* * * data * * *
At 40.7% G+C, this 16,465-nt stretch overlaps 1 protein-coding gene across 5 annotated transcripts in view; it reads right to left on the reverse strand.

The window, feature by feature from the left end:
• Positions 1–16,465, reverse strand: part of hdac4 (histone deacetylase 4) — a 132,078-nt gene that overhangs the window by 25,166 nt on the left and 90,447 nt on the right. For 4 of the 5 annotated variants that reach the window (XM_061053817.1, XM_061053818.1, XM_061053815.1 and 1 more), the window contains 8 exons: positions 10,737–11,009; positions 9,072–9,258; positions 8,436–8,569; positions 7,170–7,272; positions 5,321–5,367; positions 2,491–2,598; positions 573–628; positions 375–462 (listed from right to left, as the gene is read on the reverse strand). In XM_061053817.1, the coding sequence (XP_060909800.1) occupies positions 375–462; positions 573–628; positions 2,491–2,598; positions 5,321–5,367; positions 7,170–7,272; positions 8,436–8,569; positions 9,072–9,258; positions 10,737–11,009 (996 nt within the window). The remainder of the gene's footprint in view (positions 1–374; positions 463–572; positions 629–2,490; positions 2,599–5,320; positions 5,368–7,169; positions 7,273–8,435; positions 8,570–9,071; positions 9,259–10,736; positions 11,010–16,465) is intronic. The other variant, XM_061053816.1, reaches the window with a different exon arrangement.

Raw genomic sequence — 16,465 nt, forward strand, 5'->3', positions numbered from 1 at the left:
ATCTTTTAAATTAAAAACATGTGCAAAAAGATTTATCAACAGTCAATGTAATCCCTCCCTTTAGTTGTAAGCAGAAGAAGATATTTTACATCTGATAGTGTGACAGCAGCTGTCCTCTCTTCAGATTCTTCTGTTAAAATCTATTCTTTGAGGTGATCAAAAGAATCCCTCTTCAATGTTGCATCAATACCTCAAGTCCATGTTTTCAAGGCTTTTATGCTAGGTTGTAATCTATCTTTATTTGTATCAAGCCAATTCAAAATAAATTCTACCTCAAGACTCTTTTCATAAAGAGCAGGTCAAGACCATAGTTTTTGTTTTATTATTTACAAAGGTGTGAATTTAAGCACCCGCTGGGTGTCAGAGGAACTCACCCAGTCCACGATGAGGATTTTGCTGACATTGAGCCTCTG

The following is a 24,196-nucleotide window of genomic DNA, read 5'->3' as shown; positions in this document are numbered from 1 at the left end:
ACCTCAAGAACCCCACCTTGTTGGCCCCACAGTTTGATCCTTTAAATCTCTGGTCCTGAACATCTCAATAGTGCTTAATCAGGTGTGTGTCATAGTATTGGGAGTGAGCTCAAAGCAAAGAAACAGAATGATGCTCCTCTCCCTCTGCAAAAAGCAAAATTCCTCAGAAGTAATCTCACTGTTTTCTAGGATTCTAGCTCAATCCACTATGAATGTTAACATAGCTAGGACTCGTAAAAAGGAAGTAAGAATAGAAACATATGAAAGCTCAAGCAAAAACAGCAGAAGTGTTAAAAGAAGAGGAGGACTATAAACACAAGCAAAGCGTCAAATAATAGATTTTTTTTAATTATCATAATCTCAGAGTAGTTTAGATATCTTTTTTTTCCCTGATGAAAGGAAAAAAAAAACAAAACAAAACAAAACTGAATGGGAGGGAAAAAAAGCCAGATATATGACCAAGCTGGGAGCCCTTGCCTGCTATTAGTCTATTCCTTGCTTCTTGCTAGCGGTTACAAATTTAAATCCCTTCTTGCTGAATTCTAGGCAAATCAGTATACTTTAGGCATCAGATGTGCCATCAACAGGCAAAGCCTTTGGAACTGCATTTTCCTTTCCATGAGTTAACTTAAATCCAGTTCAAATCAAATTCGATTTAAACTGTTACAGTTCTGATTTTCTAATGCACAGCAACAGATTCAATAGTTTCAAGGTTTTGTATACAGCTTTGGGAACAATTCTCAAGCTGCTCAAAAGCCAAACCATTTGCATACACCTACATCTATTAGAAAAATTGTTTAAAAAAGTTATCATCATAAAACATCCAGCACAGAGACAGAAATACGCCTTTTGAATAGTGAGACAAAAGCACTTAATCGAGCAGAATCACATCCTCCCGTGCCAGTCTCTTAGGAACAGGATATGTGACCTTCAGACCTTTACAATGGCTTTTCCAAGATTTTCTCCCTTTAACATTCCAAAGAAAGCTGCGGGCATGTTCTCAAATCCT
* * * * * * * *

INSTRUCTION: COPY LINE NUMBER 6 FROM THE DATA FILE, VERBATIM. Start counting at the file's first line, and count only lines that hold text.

The following is a 24,196-nucleotide window of genomic DNA, read 5'->3' as shown; positions in this document are numbered from 1 at the left end: